News and commentary about the Great Frontiers

ISS007-E-10807 (21 July 2003) --- This view of Earth's horizon as the sunsets over the Pacific Ocean was taken by an Expedition 7 crewmember onboard the International Space Station (ISS). Anvil tops of thunderclouds are also visible. Credit: Earth Science and Remote Sensing Unit, NASA Johnson Space Center

Image Credit: ISS007-E-10807 (21 July 2003) – Earth Science and Remote Sensing Unit, NASA Johnson Space Center

Closing in on Titan



Today is the big day. The Cassini spacecraft is heading toward a close flyby of Titan, with the likely result the best pictures ever taken of the shrouded Saturnian moon. On Sunday, Cassini snapped a clear image of the moon at a wavelength that allowed it to see through the thick atmosphere. The large and white continent-sized area is called Xanadu. So far, scientists are not clear as to the exact nature of this terrain, but perhaps by tonight they will have better information.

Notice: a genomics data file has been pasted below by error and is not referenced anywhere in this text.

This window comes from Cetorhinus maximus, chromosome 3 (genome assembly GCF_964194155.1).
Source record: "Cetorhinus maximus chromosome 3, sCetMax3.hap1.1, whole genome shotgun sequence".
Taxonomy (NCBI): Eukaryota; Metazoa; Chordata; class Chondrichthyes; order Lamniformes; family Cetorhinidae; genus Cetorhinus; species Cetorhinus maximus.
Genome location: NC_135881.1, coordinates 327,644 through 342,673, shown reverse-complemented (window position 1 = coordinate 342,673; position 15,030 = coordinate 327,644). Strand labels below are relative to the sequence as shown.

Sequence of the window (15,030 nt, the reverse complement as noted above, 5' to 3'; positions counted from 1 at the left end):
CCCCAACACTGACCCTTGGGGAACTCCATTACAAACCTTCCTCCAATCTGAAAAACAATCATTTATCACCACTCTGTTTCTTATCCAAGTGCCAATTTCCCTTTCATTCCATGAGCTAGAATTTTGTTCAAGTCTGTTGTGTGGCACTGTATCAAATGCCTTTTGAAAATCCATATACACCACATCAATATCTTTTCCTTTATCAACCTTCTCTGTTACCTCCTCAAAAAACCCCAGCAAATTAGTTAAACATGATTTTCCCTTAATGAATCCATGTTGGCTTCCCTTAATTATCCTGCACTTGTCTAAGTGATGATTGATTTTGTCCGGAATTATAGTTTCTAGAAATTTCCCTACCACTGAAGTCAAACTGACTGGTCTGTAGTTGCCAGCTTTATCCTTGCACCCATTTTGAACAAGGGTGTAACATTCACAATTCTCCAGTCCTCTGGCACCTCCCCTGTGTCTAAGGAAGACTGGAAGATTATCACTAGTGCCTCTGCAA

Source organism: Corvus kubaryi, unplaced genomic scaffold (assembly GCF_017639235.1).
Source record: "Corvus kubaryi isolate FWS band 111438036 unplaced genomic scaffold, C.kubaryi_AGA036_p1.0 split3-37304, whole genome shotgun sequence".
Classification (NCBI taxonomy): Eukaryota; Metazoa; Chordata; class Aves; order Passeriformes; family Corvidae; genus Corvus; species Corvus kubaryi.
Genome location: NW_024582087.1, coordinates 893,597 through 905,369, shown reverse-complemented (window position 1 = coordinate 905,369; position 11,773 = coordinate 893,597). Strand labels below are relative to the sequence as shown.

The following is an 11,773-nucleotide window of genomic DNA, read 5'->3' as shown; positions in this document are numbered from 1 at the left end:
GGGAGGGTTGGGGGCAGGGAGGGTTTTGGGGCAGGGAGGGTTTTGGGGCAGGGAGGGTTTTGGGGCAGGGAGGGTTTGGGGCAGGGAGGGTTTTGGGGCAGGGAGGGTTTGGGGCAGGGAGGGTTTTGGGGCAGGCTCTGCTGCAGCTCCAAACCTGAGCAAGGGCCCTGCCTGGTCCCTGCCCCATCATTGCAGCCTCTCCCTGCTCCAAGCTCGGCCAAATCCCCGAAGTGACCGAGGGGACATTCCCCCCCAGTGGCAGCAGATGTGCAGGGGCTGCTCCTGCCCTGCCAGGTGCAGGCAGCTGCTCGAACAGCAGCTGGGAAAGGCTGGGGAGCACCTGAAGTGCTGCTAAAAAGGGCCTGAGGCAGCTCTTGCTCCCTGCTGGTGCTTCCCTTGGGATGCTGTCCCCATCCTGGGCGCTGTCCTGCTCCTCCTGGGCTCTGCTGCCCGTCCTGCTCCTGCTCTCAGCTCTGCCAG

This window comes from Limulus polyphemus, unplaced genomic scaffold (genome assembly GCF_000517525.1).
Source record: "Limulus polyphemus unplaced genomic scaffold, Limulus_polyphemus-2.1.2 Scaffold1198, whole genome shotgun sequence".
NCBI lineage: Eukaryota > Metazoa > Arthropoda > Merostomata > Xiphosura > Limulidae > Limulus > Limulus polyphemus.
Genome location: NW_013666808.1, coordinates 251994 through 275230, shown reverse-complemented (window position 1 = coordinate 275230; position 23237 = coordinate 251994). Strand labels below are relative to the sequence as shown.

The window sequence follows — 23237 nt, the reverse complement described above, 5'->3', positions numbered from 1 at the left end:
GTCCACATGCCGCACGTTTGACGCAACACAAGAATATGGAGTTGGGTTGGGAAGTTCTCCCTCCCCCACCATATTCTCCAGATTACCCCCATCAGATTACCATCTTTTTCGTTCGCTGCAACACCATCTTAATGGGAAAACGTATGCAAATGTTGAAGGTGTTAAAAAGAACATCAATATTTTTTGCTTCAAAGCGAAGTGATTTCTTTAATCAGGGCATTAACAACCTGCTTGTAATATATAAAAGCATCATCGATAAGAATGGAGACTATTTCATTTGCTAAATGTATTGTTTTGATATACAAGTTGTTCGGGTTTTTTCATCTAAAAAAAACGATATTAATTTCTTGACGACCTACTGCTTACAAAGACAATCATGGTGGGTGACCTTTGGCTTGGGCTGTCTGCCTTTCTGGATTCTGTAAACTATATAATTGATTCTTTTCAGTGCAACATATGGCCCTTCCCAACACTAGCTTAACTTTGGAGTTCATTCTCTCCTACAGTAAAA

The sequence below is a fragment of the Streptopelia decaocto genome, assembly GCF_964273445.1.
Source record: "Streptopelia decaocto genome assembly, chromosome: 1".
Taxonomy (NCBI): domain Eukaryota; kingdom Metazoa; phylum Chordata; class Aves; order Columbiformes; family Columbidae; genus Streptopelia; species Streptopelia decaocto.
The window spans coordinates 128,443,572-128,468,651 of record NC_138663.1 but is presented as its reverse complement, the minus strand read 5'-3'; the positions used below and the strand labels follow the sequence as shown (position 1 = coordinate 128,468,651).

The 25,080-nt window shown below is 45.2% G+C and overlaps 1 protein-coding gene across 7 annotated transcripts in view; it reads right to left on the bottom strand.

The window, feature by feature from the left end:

In December, the Huygens probe that is riding piggyback on Cassini will be released and set a course for Titan. Several days later Huygens will parachute through the atmosphere of Titan, snapping pictures and recording sounds on its way to the surface.

Cassini itself will revisit Titan several times over the next four years, perhaps much closer than this current flyby. Cassini will also fly by many of the planet’s other moons. The mission has already revealed much greater detail, more mysteries, and better pictures than any other previous mission, and the best is yet to come.

NASA TV will begin live web coverage of the event tonight at 6:30 p.m. Pacific Time. NASA TV is also available on some satellite and cable systems. Stay turned for updates and images right here on beginning very early tomorrow morning.

%d bloggers like this: